Purpose of this Blog is to provide information on:
(click on topics that interest you)
• Events homestay students participate in while being in the city
• Activities related to my novel about a group of international language students in the city
• English language tips for international students
• Profiles of Students
Monday, June 25, 2012
Photographs & Text by Wendy Bullen Stephenson
As a homestay parent to about 80 international students for over 15 years, I have seen the dramatic impact that being a language student in Vancouver, Canada, has on young adults. They are always reluctant to leave the city when it is time for them to return home. This happens wherever they are from and however long they have stayed in Canada—for a month or for a year. About 35 percent of my homestay students have been from Asia and about 25 percent have been from Japan.
Away from restrictions of family expectations and cultural norms, international students at language schools experience a feeling of freedom and begin to develop a new sense of identity. Recognizing their independence, they gain in the self-confidence needed to shape their own life.
Part of the reason the experience is so fulfilling is that they find instant friends from the first day of arriving at their school. They all want companions with whom to attend popular events and to tour areas in and around the city. This is the reason for sped-up friendships because their shared interests outweigh their cultural differences and they know they have limited time. Their commitment to their classes and the school’s schedule creates just enough of a structure to comfortably guide their life as a student.
Students have opportunities to take part in activities that may not have access to at home. Skiing, snowboarding, kayaking, barbecuing, going to jazz and folk music festivals, hiking, picnicking, being part of a lantern parade, whale watching, beach exploring, viewing fireworks displays, taking in some film festivals, participating in carol ship night, attending a Chinese New Year’s parade, and breathing fresh ocean air while walking miles on the seawall are some of their choices.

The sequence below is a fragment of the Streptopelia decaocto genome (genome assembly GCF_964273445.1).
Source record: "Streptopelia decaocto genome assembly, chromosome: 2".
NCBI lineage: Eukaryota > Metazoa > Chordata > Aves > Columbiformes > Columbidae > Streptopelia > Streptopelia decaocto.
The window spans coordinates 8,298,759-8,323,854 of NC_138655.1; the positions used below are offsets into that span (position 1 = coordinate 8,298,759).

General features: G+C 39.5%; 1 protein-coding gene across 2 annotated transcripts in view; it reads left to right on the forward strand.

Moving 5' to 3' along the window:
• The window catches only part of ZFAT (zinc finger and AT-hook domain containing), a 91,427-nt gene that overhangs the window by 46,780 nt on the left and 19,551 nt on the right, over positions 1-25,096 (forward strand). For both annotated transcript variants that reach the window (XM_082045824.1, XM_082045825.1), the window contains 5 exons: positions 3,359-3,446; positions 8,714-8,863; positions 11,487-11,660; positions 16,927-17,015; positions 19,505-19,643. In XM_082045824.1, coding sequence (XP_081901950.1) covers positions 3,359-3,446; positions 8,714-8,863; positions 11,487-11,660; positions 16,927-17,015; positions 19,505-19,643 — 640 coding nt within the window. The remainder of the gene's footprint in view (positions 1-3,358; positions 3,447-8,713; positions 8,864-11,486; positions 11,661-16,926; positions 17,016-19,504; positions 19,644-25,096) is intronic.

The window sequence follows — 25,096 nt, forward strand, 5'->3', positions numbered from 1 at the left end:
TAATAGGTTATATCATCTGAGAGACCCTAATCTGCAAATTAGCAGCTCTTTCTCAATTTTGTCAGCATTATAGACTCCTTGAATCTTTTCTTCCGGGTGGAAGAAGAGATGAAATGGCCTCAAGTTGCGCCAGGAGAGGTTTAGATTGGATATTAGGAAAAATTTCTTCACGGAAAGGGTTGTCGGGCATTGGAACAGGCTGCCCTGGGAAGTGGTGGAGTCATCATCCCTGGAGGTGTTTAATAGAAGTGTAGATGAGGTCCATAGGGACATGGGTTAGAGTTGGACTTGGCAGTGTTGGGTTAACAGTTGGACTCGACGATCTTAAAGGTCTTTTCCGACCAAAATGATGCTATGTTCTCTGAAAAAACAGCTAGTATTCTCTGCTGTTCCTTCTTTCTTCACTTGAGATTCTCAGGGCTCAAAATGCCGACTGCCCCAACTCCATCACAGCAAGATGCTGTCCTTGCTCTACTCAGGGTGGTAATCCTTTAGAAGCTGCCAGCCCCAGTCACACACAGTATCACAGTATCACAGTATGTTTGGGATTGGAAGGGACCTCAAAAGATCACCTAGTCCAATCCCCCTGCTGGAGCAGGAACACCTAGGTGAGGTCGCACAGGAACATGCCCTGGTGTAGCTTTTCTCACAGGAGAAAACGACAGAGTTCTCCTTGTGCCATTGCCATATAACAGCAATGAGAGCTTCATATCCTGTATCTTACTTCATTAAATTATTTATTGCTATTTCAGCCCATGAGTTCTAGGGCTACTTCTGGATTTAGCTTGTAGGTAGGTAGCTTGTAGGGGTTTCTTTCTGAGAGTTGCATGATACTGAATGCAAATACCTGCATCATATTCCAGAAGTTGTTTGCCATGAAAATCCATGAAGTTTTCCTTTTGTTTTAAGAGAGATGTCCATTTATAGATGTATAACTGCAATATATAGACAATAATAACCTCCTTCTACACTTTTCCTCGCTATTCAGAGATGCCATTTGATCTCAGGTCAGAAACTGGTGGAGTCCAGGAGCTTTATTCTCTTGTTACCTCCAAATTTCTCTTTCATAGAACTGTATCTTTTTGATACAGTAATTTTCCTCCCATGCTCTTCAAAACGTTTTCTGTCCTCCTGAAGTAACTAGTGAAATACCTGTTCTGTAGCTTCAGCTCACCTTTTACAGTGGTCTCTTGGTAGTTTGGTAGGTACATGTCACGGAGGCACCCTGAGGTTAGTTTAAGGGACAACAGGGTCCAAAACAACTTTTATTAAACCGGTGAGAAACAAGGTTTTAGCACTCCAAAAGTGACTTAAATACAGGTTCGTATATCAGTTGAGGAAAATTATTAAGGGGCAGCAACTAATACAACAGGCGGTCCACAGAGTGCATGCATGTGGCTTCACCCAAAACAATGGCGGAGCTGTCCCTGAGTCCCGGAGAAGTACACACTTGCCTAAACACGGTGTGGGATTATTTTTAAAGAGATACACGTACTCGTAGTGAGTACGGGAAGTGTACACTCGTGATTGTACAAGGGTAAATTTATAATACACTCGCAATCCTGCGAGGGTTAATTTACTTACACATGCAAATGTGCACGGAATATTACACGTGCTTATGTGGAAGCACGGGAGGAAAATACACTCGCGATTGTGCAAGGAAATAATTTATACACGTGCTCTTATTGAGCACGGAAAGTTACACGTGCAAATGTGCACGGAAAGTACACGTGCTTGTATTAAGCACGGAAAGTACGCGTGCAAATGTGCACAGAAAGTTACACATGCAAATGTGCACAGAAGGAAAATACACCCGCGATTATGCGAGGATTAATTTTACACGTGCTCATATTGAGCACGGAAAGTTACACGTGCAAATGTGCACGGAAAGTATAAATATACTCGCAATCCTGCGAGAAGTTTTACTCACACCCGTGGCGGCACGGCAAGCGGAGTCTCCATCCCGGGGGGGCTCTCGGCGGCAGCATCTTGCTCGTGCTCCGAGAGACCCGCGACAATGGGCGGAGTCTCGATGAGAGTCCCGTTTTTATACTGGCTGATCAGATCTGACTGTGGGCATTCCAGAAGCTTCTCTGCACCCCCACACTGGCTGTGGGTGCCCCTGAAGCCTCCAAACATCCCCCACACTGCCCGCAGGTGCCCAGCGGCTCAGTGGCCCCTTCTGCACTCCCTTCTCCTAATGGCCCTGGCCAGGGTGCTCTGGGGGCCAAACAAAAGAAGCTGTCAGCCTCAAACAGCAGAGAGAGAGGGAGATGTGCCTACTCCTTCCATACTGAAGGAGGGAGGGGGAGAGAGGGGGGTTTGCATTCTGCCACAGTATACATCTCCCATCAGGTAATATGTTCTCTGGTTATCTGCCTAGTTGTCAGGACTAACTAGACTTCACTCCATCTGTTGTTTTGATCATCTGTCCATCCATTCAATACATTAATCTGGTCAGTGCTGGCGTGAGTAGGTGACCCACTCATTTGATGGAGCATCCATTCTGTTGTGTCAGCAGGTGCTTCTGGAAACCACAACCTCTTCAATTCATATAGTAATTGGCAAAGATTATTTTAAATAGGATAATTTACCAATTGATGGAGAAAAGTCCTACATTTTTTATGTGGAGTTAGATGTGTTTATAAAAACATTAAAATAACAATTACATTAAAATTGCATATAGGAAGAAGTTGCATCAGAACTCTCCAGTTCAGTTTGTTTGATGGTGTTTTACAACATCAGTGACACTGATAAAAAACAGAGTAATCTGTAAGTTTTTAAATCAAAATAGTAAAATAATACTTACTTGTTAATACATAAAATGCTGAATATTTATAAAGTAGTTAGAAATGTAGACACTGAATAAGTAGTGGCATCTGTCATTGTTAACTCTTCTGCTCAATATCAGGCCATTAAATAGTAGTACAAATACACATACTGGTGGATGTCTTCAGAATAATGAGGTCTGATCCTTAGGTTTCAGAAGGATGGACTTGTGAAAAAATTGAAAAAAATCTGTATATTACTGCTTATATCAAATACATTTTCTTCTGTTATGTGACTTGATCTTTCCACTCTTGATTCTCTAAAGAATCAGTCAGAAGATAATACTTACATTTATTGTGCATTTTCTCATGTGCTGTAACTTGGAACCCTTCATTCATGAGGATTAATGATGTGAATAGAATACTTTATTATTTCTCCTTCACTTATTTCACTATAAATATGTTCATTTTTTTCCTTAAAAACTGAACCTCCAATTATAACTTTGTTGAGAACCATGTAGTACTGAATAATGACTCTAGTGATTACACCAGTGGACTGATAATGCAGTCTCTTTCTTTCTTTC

I hope you’ll read the opening segment of the novel Vancouver Memories: My Year Abroad, which appears in this e-magazine. Written as a diary, the whole novel depicts many of these activities as a backdrop to the story and includes many photographs of the places that the classmates visit while living their life-altering year abroad. The images enrich the novel while giving the reader a you-are-here feeling and revealing a great deal about Vancouver.
The excerpt of the novel appearing here introduces the fictional 23-year-old Japanese female, Erika, about to leave Japan to spend a year in Canada to improve her English. The parting conversation between Erika and her extended family reveals her happy anticipation as she sets off to experience living overseas—an adventure her mom and sister enjoyed at about the same age. However, this excerpt also suggests the negative consequence that studying abroad had on her mother who suffered family pressure to marry quickly on her return to Japan.
Could Erika’s dad be right in saying that by the time Erika finishes her education she will be too old to be hired as an architect or wanted as a wife? Or could, in fact, Erika’s experience in Vancouver help her become the architect she hopes to be as well as introduce her to the man she loves (Sandy) and wants to share her life with? And would she really chose this Canadian architecture student/musician as a life partner when one of her Japanese male classmates, with whom she is very close, hopes she’ll return to Japan at the end of the year to live her life with him? Can readers believe in the magic between Erika and Sandy that has them envisioning a life together despite the obvious difficulties that they will have to overcome?
As the author, I wonder: is the story believable for Japanese readers? I’d love to hear your comments. (email@example.com).
I hope to supply the second diary entry of the story in the next issue of Cradle Our Spirit, but if you wish to read some more of the novel before then, see
For a limited time, it is free for downloading to read. It appears without any distracting advertising.